WHENEVER anybody suggests that we can be anything we want to be, those people who do not believe this, immediately go off the Richter scale.
They start to ask for things that they consider to be impossible to happen. They do this, not because they actually want to achieve these ambitions, but rather to win an argument that we cannot be anything we want to be, after all.
The great sadness is they are actually convincing themselves, against themselves, ie, by running down their own strengths, ability and potential.
The great irony of this is that, more often than not, they will suggest things that actually are possible.
1. I want to be one of the first members of the public to go up in a space shuttle.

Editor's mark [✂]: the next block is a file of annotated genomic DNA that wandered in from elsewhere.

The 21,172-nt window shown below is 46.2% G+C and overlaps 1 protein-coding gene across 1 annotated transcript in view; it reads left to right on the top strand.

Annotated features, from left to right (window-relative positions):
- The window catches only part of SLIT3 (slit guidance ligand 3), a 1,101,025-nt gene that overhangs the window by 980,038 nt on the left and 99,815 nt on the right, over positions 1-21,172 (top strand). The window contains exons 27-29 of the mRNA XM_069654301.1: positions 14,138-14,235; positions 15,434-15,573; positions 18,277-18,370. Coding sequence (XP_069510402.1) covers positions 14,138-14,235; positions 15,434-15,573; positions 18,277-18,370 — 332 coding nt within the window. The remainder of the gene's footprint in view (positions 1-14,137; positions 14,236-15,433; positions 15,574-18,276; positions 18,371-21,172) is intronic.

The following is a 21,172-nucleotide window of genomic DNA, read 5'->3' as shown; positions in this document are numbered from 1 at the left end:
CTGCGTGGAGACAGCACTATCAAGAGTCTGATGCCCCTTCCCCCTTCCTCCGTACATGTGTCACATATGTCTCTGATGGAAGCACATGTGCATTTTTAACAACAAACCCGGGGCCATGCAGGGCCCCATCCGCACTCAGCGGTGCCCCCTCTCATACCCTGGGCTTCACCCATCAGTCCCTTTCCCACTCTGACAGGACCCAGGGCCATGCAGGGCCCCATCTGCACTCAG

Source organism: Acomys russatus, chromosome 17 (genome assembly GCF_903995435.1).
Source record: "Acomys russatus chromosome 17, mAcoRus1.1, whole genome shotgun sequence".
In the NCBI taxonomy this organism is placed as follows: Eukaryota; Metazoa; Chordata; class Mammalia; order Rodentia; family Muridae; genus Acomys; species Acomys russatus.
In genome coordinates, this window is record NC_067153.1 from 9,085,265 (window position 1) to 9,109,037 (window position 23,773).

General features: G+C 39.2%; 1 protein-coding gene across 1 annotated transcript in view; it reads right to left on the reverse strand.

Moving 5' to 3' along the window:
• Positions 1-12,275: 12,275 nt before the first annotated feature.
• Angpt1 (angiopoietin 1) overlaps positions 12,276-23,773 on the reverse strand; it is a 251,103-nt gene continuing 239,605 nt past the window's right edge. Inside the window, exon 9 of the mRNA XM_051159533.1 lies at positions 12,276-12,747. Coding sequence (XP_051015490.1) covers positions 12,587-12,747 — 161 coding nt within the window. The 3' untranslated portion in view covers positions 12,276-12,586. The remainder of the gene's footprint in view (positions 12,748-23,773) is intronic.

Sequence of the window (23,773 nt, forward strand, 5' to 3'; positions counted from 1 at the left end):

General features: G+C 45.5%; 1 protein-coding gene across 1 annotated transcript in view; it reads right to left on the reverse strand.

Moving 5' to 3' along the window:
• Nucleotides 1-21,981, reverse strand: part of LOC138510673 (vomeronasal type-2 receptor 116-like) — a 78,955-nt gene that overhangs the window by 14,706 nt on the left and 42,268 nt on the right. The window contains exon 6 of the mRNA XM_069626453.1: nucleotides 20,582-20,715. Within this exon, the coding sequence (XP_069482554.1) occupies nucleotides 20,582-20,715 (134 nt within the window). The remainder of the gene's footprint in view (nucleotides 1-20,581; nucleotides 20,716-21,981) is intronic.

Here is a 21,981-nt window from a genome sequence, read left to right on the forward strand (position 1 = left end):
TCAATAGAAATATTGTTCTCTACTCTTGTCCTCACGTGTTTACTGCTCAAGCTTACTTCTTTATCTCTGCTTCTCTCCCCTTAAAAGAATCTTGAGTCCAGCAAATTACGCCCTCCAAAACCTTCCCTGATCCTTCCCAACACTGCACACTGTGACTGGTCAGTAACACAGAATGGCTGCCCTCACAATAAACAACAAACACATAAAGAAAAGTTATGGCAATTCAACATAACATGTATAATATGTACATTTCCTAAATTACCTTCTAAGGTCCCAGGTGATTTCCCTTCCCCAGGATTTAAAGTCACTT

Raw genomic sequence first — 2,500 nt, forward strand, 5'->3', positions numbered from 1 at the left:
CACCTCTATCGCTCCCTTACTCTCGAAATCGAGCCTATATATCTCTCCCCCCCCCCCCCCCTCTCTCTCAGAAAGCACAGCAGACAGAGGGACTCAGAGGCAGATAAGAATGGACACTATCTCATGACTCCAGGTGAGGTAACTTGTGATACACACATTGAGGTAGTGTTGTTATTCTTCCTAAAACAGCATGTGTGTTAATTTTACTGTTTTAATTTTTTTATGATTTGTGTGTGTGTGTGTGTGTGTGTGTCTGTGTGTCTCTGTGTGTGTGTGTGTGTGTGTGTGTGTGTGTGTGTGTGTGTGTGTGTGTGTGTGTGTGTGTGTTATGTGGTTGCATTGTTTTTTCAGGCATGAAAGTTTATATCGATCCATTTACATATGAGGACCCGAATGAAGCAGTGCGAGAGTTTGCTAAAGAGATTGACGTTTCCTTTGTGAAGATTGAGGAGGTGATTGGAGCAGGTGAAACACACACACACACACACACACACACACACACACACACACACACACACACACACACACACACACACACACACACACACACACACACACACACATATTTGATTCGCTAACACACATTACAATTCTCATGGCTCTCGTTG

2. I want to have the best memory in the world.
3. I want to be taller.
4. Make me a woman (It was a man requesting this by the way!).
Whenever I meet these suggestions, and there are scores more, first of all I establish whether this is what the person really, really wants. When they think about these dreams, does their heart soar? More often than not, the answer is sadly no. I say ‘sadly’ because I would love to help people achieve what they consider to be impossible. Because, in fact, all of the four listed outcomes above are possible.
And when I suggest this, the other person will often accuse me of avoiding their point, which is not, ‘Can you help me achieve my dreams?’ but is, ‘You can’t help me be anything I want to be, because that is impossible.’
Now this is deep stuff, but it is right at the heart of human ambition., and one of the main reasons people do not strive higher. Because when we are convinced that we cannot be anything we want to be, we decide not to be much more than we already are.
(An extract from David Taylor’s The Naked Leader)